February 12, 2009 – Persuading 120,000 students at nine different college and university campuses to pick up and read any publication is a daunting task, especially when the aspiring persuader is a 23 year old entrepreneur.
But Amanda Nachman, a University of Maryland, College Park, alumna, has her sights set even higher for her College Magazine. Focused entirely on students and campus life and ranging in subjects from student nudists to the future of financial aid, the free publication combines the resources of 45 student writers and one lecturer to offer a spectrum of information with both local and universal appeal.
College Magazine runs quarterly and can be found at six Maryland campuses and three in Washington, D.C.
“I wanted something for undergraduates, to guide them along the way since I practically came into college with a blindfold,” said Nachman, of Rockville. “People want to hear about college from their friends and not advisers or parents.”
An English graduate, Nachman launched College Magazine in both its print and online format in August 2007, supporting the venture through advertisers and sponsors.
Joe Dupriest, marketing director for the Washington Capitals hockey team, said Nachman’s model appeals to advertisers because students personally hand the magazine to other students rather than just leave it to get picked up at student unions. The Capitals offer student discounts on Thursday night tickets and advertise in student publications.
“She sold herself really well,” Dupriest said, referring to Nachman’s persistence in obtaining the Capitals’ sponsorship.
Nachman said College Magazine was originally a fun project that became something more as she started to find more advertisers. At one time, she said, she often worked on College Magazine from 5 a.m. to 3 a.m.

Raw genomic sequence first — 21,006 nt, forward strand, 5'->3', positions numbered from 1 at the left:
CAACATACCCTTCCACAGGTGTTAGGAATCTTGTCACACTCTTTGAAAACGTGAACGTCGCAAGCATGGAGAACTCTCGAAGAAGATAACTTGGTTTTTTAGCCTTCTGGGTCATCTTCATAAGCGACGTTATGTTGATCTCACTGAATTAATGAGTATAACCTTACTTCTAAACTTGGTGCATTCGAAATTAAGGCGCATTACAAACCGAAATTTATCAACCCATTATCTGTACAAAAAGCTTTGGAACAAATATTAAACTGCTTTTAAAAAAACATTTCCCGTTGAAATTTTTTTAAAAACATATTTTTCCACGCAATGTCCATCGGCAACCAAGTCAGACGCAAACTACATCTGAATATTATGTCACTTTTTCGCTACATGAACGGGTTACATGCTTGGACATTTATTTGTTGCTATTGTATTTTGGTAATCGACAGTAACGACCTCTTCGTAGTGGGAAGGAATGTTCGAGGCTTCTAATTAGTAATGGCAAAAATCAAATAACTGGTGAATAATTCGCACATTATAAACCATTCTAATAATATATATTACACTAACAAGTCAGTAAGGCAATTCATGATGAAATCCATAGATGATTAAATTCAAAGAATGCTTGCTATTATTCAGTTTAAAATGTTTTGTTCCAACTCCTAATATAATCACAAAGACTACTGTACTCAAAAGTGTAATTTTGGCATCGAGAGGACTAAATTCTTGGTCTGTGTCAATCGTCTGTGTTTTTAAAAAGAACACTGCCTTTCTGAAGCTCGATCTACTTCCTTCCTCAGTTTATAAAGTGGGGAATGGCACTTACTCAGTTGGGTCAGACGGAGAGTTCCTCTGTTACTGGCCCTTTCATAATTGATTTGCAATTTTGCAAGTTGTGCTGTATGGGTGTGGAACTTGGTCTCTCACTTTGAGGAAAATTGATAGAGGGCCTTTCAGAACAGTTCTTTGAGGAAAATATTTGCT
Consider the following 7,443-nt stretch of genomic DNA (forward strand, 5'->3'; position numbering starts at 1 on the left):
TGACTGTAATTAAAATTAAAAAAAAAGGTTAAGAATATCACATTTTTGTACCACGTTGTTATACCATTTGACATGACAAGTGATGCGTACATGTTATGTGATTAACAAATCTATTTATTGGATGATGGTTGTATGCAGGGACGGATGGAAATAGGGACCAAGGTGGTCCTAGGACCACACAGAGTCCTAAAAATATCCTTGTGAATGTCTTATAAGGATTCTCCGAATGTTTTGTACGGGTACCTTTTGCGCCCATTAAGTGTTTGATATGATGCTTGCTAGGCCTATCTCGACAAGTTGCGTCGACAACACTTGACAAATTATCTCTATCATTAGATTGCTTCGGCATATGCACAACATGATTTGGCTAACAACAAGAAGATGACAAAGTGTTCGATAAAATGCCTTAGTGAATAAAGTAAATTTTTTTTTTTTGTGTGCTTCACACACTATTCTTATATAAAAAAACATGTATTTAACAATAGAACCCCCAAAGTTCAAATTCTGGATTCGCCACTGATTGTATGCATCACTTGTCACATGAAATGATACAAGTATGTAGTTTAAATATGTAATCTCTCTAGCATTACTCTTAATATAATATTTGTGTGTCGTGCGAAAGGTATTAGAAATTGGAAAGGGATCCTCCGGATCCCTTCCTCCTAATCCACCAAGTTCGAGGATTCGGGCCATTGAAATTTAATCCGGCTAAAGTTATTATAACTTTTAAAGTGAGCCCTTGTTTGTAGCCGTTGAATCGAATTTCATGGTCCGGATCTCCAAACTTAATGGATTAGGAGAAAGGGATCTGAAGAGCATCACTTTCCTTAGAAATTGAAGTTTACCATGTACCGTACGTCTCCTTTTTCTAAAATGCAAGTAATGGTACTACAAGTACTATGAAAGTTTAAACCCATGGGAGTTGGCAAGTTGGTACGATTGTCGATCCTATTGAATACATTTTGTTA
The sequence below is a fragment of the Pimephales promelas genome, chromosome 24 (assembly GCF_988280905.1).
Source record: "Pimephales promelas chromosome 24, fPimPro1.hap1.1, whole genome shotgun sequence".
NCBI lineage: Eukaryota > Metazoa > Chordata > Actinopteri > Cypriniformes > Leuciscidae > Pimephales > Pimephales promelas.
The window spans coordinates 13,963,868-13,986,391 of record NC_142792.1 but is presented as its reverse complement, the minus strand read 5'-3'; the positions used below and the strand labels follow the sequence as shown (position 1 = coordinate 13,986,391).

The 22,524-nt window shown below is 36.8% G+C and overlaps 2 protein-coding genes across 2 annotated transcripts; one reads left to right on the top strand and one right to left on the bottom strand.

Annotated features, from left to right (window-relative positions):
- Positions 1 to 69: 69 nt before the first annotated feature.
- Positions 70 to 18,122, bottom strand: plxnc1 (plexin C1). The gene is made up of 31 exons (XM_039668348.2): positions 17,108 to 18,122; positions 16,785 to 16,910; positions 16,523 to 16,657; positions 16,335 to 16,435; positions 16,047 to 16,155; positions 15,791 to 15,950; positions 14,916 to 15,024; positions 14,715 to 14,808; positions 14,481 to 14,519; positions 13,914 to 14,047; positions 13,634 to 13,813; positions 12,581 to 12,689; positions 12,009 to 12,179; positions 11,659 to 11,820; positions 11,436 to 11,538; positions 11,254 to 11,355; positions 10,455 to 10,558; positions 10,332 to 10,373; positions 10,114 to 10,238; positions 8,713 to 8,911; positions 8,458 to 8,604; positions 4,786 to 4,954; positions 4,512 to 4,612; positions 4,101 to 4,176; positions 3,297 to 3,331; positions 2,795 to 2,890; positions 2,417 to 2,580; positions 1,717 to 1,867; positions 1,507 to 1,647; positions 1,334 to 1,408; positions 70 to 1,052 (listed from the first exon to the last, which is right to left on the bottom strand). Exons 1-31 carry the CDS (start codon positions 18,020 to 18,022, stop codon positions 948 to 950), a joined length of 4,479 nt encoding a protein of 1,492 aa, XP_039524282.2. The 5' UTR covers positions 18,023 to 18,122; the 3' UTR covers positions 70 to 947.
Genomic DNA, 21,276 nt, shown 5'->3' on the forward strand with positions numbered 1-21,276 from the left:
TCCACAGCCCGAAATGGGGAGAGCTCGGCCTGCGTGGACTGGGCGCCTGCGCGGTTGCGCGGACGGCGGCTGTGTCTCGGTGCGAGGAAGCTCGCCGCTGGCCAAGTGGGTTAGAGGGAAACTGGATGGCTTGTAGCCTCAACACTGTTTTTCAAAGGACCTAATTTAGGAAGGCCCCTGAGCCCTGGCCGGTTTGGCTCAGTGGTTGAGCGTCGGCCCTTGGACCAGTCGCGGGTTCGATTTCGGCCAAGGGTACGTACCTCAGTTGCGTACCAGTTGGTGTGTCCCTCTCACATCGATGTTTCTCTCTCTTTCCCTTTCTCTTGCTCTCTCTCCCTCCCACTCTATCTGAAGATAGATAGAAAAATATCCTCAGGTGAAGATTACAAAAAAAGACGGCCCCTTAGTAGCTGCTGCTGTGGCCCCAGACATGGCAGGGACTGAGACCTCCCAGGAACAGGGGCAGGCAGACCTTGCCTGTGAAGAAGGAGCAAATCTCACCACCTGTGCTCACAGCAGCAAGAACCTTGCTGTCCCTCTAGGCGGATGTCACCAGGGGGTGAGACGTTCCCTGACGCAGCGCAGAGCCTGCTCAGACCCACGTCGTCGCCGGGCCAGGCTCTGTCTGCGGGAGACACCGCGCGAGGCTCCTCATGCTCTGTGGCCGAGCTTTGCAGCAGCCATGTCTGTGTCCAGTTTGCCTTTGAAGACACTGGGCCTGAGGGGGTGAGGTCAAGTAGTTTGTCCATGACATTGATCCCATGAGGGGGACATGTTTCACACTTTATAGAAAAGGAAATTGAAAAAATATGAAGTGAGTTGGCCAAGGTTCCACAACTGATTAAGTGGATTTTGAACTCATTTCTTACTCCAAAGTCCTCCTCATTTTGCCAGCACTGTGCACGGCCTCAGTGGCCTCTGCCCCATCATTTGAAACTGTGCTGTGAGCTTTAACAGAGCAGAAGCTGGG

“I wanted to offer students a chance to write about topics that interest them. We don’t want to censor students,” she said, adding that she also encourages her writers to get expert input for their articles.
Nachman recalls hosting her first writers meeting, during which she was shocked to see so many people interested in helping her.
“I’ll never forget that first meeting. It was like, ‘People want to write for us!'” she said.
Les Kollegian, owner of creative agency Jacob Tyler of San Diego, soon joined Nachman after hearing about College Magazine from a relative who works with Nachman’s sister. Although he originally contributed design advice, Kollegian became Nachman’s investor and business partner.
“I think she’s phenomenal,” Kollegian of Nachman. “She works all the time and sets out to reach her goals with strategy.”
Kollegian also said he believes the market is strong for the 18- to 25-year-old readers the magazine targets. He emphasized the college market is always growing and supported by a steady source of disposable income, making it attractive to advertisers. About 60 percent of College Magazine’s advertisers return to the publication after their initial posting, he said.
Joseph Webb, a lecturer at St. Louis University who runs his own blog, said he chose College Magazine to publish his columns because it looked like a publication with which he could grow.
“Not a lot of people are equipped to [Nachman’s] entrepreneur skill set. It’s one thing to have an idea, but she has the ability to make those dreams happen,” Webb said.
Nachman’s enthusiasm is also felt among the staff — though they rarely gather together — as she always goes the extra mile to ensure her writers enjoy themselves, said Brian Cognato, the magazine’s editor-in-chief and a senior at the College Park university.
“She leads by example,” he said.
Nachman’s current goal is to take College Magazine to 200 campuses within the next five years.
“Every time we expand or grow our circulation, I get really excited … My business plan is to make it great and then grow it,” said Nachman, who declined to disclose revenues.
College Magazine’s newest distribution area, as of November, is the Baltimore region.
Steven Cohn, editor-in-chief at Media Industry Newsletter in New York, said it is difficult to predict success for college-centric publications, as students are reading less and many attempts to market to them have come and gone.
But Kollegian has high hopes.
“With Amanda at the helm, we have a good shot,” he said.
Nachman said she knows College Magazine will still feel the market’s pressure — which has already forced larger national and state publications to share content and led to several newspapers closing — but she believes her niche audience continues to spend.
“We’re going to keep growing advertisers and form partnerships with other national businesses to bring this to more schools,” she said.